Friedman said he has long been interested in public service and government and chose to attend Hopkins partly because of its location. "I wanted to be close to Washington, D.C.," he said.
Since he arrived at Hopkins, he has gained hands-on experience in politics by serving as a Foreign Relations Committee intern for U.S. Sen. Paul Sarbanes, D-Md., and by working on the re-election campaigns for Democratic U.S. senators Barbara Mikulski of Maryland and Barbara Boxer of California. Friedman also was elected state president of the College Democrats of Maryland and co-president of Johns Hopkins College Democrats.
Last summer he served as a White House intern for Chief of Staff John Podesta. Despite the long commutes to Washington, Friedman described his White House stint as "the greatest experience anyone could ever have. Just being in that atmosphere, and seeing how these brilliant people communicate and work for the American people ... it was truly fascinating."
Like Friedman, Zand, a biomedical engineering major who is known by her nickname Sarvy, attributes much of her success to faculty mentors. "People like Murray Sachs, Art Shoukas, Clare King and Henry Brem have been so crucial in my personal and academic development," she said. "I have learned so much from them as professors and as people that I do not know where I would be without them. In a lot of ways, they are the inspiration that has motivated me to pursue being of service to others."
In support of Zand's nomination, Sachs, who is director of the Department of Biomedical Engineering, wrote that Zand has brought more than brainpower to her academic success. "Her unbridled enthusiasm is very real and infectious," he said. "She rises rapidly to leadership in all that she does because of her charming personality and her deep sense of investment. ... Suffice it to say that in my 29 years at Johns Hopkins I must have recommended nearly 100 students for medical school. Sarvy is simply No. 1 among those."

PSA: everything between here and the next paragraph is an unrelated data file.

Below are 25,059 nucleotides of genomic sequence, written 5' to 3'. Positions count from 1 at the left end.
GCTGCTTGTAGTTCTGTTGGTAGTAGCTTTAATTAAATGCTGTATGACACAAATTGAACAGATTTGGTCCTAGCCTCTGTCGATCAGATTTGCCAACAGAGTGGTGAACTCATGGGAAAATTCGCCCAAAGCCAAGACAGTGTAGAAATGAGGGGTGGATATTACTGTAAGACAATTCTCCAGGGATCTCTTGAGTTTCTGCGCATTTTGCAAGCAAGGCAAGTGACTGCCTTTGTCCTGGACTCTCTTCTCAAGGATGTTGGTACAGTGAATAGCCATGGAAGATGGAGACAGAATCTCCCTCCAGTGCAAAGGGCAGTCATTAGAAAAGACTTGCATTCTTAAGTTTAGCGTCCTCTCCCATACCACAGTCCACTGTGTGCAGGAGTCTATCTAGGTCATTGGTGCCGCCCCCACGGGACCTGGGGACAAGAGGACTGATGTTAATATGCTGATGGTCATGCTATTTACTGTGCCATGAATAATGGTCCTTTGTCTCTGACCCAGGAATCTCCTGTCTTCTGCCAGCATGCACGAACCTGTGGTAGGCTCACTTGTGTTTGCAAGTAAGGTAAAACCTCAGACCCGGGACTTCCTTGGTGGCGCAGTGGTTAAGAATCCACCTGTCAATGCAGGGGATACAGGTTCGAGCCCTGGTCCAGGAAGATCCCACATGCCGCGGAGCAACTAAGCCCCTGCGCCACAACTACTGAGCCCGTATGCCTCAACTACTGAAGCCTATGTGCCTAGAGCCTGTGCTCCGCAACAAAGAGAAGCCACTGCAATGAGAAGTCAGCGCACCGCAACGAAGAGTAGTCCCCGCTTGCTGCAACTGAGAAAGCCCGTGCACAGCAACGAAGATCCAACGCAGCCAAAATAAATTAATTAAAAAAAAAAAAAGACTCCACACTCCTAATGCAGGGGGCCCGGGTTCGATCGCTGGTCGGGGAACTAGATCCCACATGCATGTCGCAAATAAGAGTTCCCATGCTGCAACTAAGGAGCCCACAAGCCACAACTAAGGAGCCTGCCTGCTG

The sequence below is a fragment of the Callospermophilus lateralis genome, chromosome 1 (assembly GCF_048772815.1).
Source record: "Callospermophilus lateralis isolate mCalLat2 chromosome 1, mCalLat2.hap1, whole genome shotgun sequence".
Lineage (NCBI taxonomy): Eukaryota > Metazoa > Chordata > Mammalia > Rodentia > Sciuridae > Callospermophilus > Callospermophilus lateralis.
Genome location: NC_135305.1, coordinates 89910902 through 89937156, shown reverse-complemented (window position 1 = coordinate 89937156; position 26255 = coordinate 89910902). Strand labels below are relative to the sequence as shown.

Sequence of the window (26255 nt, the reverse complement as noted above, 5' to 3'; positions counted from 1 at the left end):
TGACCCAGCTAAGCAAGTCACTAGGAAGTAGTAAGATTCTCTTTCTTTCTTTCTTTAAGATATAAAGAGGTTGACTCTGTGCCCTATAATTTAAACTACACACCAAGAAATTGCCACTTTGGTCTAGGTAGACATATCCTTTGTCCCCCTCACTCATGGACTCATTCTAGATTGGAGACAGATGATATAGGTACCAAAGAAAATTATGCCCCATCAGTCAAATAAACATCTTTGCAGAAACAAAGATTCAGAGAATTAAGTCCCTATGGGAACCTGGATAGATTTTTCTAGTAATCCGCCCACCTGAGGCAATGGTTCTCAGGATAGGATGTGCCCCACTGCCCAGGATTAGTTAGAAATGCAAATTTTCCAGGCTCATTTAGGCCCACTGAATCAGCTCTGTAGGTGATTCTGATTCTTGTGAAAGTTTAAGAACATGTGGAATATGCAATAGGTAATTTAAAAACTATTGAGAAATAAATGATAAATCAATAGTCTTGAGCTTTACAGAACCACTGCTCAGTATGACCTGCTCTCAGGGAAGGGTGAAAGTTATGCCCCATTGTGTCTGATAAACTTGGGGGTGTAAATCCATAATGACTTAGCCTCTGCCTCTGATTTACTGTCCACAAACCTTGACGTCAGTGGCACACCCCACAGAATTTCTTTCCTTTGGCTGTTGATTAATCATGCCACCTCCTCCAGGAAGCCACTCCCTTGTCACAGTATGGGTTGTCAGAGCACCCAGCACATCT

Zand, whose first name means "a tree that bends the sky to the earth" in Persian, has been particularly active in academic tutoring and other projects that assist fellow students. She is director of A Place to Talk: The Johns Hopkins Peer Counseling Center, and she directs the university's Sexual Assault Response Unit. Beyond the Homewood campus, she founded a counseling program for children at Garrison Forest Middle School in Baltimore.
"These activities are all based on personal interaction," Zand said. "This is where I think I can have the most positive effect on people around me."
Beyond her academic and extracurricular work, Zand has had to face financial challenges to attend Hopkins. Shortly before she enrolled, her family suffered significant property losses in the Northridge earthquake, forcing Zand to finance her education without monetary help from them. "Hopkins has been amazing with its financial aid," she said. "They've taken good care of me."
Zand returned the favor recently by speaking at an alumni dinner, thanking donors for their contributions to financial aid programs.
To read the story in USA Today, log onto http://www.usatoday.com/life/academic/intro.htm.